Ghada Bachour is the second researcher to come to UAlberta from Syria through the Scholar Rescue Fund. (Photo: Richard Siemens)
Among the new faces that arrived at the University of Alberta in September is a professor and researcher whose journey to campus was longer than most.
Ghada Bachour, a researcher in the pharmaceutical sciences, came from the University of Aleppo in Syria as the second scholar to receive a fellowship at the U of A through a program that supports visiting appointments for threatened scholars to continue their work in safety at partnering academic institutions.
Bachour was on faculty at the University of Aleppo for more than two decades, even through recent years that have seen its city, formerly Syria’s commercial hub, turn into a frontier of the country’s civil war. The influx of extremist groups such as ISIS has intensified the hardship of daily violence and the scarcity of basic amenities.
“I decided to leave Syria this year when conditions became very difficult and unacceptable there,” Bachour said. “We were under constant threat of bombs and falling missiles, which sometimes reached the classrooms at the university. Teaching and research became impossible under these circumstances.”
Fortunately Bachour found out from a colleague about the Institute for International Education and its Scholar Rescue Fund. The U.S.-based institute is a not-for-profit organization committed to international education and training. Since 2002, it has assisted more than 570 scholars from 50 countries, placing them at more than 300 host partner institutions around the world. Bachour is the second scholar to come to the U of A through the Scholar Rescue Fund since the university formally agreed to jointly fund participation in the program in 2013.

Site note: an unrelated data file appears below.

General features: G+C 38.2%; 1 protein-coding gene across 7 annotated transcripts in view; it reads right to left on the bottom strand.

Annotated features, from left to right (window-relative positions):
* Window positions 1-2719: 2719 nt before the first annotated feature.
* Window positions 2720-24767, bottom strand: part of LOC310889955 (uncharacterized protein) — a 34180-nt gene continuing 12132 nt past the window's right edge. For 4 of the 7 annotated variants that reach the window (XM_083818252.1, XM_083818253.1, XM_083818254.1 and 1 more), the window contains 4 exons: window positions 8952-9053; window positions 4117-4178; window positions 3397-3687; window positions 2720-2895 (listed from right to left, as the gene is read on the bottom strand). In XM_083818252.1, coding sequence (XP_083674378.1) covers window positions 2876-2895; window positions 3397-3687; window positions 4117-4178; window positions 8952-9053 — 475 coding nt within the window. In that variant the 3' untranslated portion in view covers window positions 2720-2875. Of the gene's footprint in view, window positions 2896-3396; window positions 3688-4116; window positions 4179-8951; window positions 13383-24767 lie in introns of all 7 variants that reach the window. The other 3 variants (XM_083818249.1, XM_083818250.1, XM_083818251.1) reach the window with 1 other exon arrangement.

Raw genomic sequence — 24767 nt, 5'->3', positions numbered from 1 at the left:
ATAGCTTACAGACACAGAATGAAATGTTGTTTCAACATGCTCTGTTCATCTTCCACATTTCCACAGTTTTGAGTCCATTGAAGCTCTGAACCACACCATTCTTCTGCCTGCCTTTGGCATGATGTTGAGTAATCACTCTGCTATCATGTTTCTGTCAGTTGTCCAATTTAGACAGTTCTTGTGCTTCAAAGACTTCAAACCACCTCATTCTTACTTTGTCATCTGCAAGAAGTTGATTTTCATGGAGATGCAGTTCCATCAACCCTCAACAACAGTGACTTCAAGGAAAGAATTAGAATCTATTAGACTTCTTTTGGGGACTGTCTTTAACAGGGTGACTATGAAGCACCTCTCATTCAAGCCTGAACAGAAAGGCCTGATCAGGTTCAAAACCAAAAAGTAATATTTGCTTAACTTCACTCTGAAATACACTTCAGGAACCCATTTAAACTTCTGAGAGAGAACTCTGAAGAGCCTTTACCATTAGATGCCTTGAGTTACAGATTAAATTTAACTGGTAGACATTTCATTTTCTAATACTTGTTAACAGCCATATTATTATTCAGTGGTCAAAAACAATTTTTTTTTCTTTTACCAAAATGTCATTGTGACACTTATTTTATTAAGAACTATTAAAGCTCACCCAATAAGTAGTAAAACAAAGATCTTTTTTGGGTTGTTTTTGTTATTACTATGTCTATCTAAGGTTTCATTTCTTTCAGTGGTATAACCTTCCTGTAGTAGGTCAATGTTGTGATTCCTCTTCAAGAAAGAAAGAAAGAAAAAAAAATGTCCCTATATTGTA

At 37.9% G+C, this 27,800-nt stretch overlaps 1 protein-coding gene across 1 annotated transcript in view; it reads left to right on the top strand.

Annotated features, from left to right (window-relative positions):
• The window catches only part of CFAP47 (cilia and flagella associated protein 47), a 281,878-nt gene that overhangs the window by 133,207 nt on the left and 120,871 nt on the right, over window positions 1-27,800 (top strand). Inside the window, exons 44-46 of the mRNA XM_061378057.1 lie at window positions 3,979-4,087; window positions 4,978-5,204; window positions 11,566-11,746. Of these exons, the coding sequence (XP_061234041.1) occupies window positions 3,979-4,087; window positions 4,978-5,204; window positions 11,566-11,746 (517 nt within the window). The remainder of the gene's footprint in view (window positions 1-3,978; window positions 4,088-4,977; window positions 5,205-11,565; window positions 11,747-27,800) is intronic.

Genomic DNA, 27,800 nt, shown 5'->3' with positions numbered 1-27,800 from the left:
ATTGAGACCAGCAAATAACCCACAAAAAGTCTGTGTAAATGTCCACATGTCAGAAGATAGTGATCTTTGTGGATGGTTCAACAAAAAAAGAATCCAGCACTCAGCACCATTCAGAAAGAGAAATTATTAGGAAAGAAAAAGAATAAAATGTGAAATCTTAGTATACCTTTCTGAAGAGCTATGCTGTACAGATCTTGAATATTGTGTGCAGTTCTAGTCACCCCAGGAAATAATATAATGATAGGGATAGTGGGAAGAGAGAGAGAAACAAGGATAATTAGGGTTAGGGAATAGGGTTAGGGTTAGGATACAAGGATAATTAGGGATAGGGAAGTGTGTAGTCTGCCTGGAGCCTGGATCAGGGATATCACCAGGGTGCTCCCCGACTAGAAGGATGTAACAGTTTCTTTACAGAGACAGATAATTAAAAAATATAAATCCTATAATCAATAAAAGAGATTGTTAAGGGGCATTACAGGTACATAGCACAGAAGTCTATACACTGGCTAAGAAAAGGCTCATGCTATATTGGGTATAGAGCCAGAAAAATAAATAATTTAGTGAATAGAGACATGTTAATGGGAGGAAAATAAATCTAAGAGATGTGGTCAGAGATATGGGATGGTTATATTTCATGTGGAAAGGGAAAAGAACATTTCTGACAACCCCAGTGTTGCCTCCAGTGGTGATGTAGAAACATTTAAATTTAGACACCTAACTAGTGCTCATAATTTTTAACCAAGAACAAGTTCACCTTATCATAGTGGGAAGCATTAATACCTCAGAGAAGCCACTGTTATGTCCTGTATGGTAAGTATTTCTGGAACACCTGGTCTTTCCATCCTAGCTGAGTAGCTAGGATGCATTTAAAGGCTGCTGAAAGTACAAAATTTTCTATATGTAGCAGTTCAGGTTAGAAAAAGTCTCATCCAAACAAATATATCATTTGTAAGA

“University administration and the people who work at University of Alberta International as representatives of the Scholar Rescue Fund there had a great role of helping me to come and work at the U of A in a safe and secure atmosphere,” Bachour said. “They also helped me to find an appropriate residence and obtain the necessary documents for my residence in Canada.”
She added that her new colleagues in U of A’s Faculty of Pharmacy and Pharmaceutical Sciences have been welcoming, and are helping her find opportunities to work on research in her area of specialization.
Britta Baron, vice-provost and associate vice-president (international), said she hopes the U of A will serve as an example to other post-secondary institutions in accommodating and supporting Syrian scholars and students looking for safe places to teach, conduct research or pursue their education.
"There are now two professors from Syria on campus as visiting scholars. We are hoping that the University of Alberta can set an example by providing much-needed support to professors and students who wish to continue their research and studies in a safe environment,” Baron said. “The campus community has provided a great deal of support—many people have helped out in a number of ways. The Faculty of Engineering and the Faculty of Pharmacy and Pharmaceutical Sciences have shown great flexibility and hospitality in this effort. If other universities in Canada and beyond follow, we can all make a real difference."
Last year, Abdul Ghafoor Al-Shehabi became the first foreign academic to come to the U of A under the auspices of the Scholar Rescue Fund. A researcher in aerospace engineering, Al-Shehabi also taught at the University of Aleppo before coming to the U of A’s Department of Mechanical Engineering. He obtained refugee status shortly after his arrival, and is in the process of obtaining permanent residence in Canada. His fellowship under the Scholar Rescue Fund has been extended into 2016.